The White House recently hosted its fifth annual Science Fair and invited students from across the country to exhibit their projects. All of them were impressive (far more so than the simple projects I undertook as a student!), and I was particularly pleased to see so many inventions included. Through their displays, students showed an understanding not just of scientific concepts but also of their applications, and illustrated what we at the Lemelson Center know well—that everyone is inventive.
Here are a few of my favorite inventions from this year’s White House event:
Emily Bergenroth, Alicia Cutter, Karissa Cheng, Addy Oneal, and Emery Dodson, all age six, worked together to invent a battery-powered page turner for people who have arthritis, are paralyzed, or have other disabilities. The girls, who are members of a Daisy Girl Scout troop and nicknamed themselves the Supergirls, created their invention using LEGO components.
Inspired by watching her grandfather, who suffers from Parkinson’s disease, struggle with a regular cup, Lily Born, 11, invented the Kangaroo Cup. The three-legged drinking glass is designed to be more stable than a regular cup. She experimented with 3D-printed plastic and handmade ceramic models during the prototyping process, and is now accepting pre-orders for her invention!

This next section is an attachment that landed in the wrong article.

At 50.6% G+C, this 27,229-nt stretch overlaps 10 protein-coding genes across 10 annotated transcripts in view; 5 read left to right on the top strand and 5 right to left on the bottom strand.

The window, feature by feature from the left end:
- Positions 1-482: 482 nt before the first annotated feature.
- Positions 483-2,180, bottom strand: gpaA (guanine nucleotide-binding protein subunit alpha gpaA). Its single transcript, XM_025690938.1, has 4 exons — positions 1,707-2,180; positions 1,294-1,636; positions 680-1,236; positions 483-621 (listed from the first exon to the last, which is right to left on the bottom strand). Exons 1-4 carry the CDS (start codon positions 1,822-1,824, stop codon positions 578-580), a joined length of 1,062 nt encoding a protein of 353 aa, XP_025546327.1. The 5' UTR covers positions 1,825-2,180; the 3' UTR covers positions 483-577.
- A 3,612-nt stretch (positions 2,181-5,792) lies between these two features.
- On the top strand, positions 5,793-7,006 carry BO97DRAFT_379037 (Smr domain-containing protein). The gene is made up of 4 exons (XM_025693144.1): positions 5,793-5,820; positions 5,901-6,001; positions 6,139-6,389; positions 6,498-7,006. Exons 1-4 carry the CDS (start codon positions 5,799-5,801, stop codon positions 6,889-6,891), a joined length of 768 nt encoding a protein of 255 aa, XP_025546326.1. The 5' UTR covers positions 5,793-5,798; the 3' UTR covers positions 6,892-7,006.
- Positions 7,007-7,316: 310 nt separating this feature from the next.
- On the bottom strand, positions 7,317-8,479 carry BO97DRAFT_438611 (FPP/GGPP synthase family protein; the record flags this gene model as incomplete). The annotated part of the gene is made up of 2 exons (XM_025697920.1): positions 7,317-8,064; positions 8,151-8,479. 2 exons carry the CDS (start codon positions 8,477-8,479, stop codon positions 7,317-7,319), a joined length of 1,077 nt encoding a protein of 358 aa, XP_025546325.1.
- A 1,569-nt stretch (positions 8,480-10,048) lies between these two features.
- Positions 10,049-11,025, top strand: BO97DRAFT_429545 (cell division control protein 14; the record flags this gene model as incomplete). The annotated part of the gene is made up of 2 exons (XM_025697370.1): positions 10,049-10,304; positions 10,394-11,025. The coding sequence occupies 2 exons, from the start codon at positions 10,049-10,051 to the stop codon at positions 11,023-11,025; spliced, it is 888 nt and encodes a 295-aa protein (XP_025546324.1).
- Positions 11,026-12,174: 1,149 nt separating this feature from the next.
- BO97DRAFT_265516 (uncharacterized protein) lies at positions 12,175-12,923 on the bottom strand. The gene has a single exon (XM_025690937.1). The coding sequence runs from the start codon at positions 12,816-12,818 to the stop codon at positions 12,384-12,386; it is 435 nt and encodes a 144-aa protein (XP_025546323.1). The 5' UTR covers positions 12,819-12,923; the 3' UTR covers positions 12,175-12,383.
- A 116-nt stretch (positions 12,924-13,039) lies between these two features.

Video: Lily Born talks about her invention, the Kangaroo Cup.
Lilianna Zyszkowski, 14, showcased several different inventions, all designed to help people. My favorite of these is the PillMinder, which uses touch sensors, LED lights, and a microcontroller to remind patients to take their pills on time. The device can also alert caregivers via Twitter or SMS that the pills have been taken. Lilianna is currently working to take her idea from prototype to finished product.
Mallory Kievman, 16, showcased her Hiccupops, lollipops that cure hiccups! After battling hiccups for a prolonged period of time, Mallory set out to develop a solution. She realized that her hiccups often subsided when she ate sugar, consumed apple cider vinegar, or sucked on a lollipop. She combined these three ingredients and created the Hiccupop, which is believed to work by stimulating nerves in the throat that cause hiccups. In 2013, Mallory earned a patent for her invention (US patent number 8,563,030) and today sells the lollipops on her website, while also pursuing opportunities to further test her invention.
Jonathan Hernandez, 17, and Fanta Sinayoko, 18, represented the SOAR High School’s Lemelson-MIT InvenTeam. They showcased their invention called ëris, a wristband that can detect blood alcohol content (BAC). The wearer breathes into a small sensor in the device and an LED lights up: green indicates it is safe for the wearer to drive, while red means that the wearer’s BAC is above the legal limit. The invention, for which the team already has a provisional patent, is smaller and less expensive than similar devices.